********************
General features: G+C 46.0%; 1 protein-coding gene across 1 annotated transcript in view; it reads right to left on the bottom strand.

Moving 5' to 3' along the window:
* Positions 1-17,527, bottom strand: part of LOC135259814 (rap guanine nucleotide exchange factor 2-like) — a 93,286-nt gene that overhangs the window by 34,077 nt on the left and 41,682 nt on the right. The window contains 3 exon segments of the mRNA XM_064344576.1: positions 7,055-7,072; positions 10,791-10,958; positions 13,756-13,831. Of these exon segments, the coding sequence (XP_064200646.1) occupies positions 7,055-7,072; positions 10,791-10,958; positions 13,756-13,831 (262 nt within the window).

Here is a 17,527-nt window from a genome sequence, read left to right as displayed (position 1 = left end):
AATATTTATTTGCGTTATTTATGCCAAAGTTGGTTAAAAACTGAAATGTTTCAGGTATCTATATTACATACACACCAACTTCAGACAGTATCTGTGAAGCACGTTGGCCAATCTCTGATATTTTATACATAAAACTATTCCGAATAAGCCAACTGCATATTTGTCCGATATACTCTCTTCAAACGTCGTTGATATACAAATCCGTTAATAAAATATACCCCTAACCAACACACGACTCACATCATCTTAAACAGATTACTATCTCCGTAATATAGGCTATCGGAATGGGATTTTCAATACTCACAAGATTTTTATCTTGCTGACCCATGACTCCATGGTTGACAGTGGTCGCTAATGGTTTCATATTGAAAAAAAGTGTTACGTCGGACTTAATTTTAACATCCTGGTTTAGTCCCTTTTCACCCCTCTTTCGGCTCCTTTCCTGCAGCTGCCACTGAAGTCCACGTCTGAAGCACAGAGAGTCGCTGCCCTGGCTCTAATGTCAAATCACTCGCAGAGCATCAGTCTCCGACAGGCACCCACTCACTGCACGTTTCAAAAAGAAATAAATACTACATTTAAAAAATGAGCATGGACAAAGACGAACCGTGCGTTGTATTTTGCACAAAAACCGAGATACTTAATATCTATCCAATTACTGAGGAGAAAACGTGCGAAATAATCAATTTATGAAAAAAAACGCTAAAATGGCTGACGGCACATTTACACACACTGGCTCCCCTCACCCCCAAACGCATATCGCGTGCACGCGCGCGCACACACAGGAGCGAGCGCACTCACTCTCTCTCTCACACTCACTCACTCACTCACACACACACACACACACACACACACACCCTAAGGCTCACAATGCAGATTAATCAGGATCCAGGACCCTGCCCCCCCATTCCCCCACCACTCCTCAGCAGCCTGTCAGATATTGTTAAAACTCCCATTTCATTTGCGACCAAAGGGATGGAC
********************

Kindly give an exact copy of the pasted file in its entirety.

General features: G+C 46.0%; 1 protein-coding gene across 1 annotated transcript in view; it reads right to left on the bottom strand.

Moving 5' to 3' along the window:
* Positions 1-17,527, bottom strand: part of LOC135259814 (rap guanine nucleotide exchange factor 2-like) — a 93,286-nt gene that overhangs the window by 34,077 nt on the left and 41,682 nt on the right. The window contains 3 exon segments of the mRNA XM_064344576.1: positions 7,055-7,072; positions 10,791-10,958; positions 13,756-13,831. Of these exon segments, the coding sequence (XP_064200646.1) occupies positions 7,055-7,072; positions 10,791-10,958; positions 13,756-13,831 (262 nt within the window).

Here is a 17,527-nt window from a genome sequence, read left to right as displayed (position 1 = left end):
AATATTTATTTGCGTTATTTATGCCAAAGTTGGTTAAAAACTGAAATGTTTCAGGTATCTATATTACATACACACCAACTTCAGACAGTATCTGTGAAGCACGTTGGCCAATCTCTGATATTTTATACATAAAACTATTCCGAATAAGCCAACTGCATATTTGTCCGATATACTCTCTTCAAACGTCGTTGATATACAAATCCGTTAATAAAATATACCCCTAACCAACACACGACTCACATCATCTTAAACAGATTACTATCTCCGTAATATAGGCTATCGGAATGGGATTTTCAATACTCACAAGATTTTTATCTTGCTGACCCATGACTCCATGGTTGACAGTGGTCGCTAATGGTTTCATATTGAAAAAAAGTGTTACGTCGGACTTAATTTTAACATCCTGGTTTAGTCCCTTTTCACCCCTCTTTCGGCTCCTTTCCTGCAGCTGCCACTGAAGTCCACGTCTGAAGCACAGAGAGTCGCTGCCCTGGCTCTAATGTCAAATCACTCGCAGAGCATCAGTCTCCGACAGGCACCCACTCACTGCACGTTTCAAAAAGAAATAAATACTACATTTAAAAAATGAGCATGGACAAAGACGAACCGTGCGTTGTATTTTGCACAAAAACCGAGATACTTAATATCTATCCAATTACTGAGGAGAAAACGTGCGAAATAATCAATTTATGAAAAAAAACGCTAAAATGGCTGACGGCACATTTACACACACTGGCTCCCCTCACCCCCAAACGCATATCGCGTGCACGCGCGCGCACACACAGGAGCGAGCGCACTCACTCTCTCTCTCACACTCACTCACTCACTCACACACACACACACACACACACACACACCCTAAGGCTCACAATGCAGATTAATCAGGATCCAGGACCCTGCCCCCCCATTCCCCCACCACTCCTCAGCAGCCTGTCAGATATTGTTAAAACTCCCATTTCATTTGCGACCAAAGGGATGGAC